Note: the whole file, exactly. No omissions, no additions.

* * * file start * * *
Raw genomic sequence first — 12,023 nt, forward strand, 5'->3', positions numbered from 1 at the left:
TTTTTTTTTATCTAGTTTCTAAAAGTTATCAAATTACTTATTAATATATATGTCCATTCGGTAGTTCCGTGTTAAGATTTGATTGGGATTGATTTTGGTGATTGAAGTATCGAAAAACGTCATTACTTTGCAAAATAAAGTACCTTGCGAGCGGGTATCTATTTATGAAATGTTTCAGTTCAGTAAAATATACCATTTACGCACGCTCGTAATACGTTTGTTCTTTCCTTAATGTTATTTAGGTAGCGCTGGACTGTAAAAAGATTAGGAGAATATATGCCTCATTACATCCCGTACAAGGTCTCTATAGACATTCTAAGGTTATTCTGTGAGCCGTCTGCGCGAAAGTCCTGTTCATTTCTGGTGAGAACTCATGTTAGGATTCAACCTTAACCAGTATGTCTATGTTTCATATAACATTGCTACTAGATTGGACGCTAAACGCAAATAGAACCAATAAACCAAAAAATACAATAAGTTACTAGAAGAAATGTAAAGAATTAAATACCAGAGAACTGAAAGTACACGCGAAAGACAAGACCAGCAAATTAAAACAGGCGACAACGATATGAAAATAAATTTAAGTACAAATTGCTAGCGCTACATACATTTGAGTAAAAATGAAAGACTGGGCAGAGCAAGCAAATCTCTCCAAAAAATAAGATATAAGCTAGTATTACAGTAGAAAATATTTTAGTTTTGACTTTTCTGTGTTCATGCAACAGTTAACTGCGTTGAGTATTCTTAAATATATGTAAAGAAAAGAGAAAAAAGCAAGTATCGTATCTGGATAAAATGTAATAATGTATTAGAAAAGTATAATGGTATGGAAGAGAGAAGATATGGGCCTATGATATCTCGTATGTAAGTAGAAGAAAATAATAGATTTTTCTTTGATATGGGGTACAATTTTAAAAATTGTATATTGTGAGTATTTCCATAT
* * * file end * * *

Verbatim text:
Raw genomic sequence first — 12,023 nt, forward strand, 5'->3', positions numbered from 1 at the left:
TTTTTTTTTATCTAGTTTCTAAAAGTTATCAAATTACTTATTAATATATATGTCCATTCGGTAGTTCCGTGTTAAGATTTGATTGGGATTGATTTTGGTGATTGAAGTATCGAAAAACGTCATTACTTTGCAAAATAAAGTACCTTGCGAGCGGGTATCTATTTATGAAATGTTTCAGTTCAGTAAAATATACCATTTACGCACGCTCGTAATACGTTTGTTCTTTCCTTAATGTTATTTAGGTAGCGCTGGACTGTAAAAAGATTAGGAGAATATATGCCTCATTACATCCCGTACAAGGTCTCTATAGACATTCTAAGGTTATTCTGTGAGCCGTCTGCGCGAAAGTCCTGTTCATTTCTGGTGAGAACTCATGTTAGGATTCAACCTTAACCAGTATGTCTATGTTTCATATAACATTGCTACTAGATTGGACGCTAAACGCAAATAGAACCAATAAACCAAAAAATACAATAAGTTACTAGAAGAAATGTAAAGAATTAAATACCAGAGAACTGAAAGTACACGCGAAAGACAAGACCAGCAAATTAAAACAGGCGACAACGATATGAAAATAAATTTAAGTACAAATTGCTAGCGCTACATACATTTGAGTAAAAATGAAAGACTGGGCAGAGCAAGCAAATCTCTCCAAAAAATAAGATATAAGCTAGTATTACAGTAGAAAATATTTTAGTTTTGACTTTTCTGTGTTCATGCAACAGTTAACTGCGTTGAGTATTCTTAAATATATGTAAAGAAAAGAGAAAAAAGCAAGTATCGTATCTGGATAAAATGTAATAATGTATTAGAAAAGTATAATGGTATGGAAGAGAGAAGATATGGGCCTATGATATCTCGTATGTAAGTAGAAGAAAATAATAGATTTTTCTTTGATATGGGGTACAATTTTAAAAATTGTATATTGTGAGTATTTCCATAT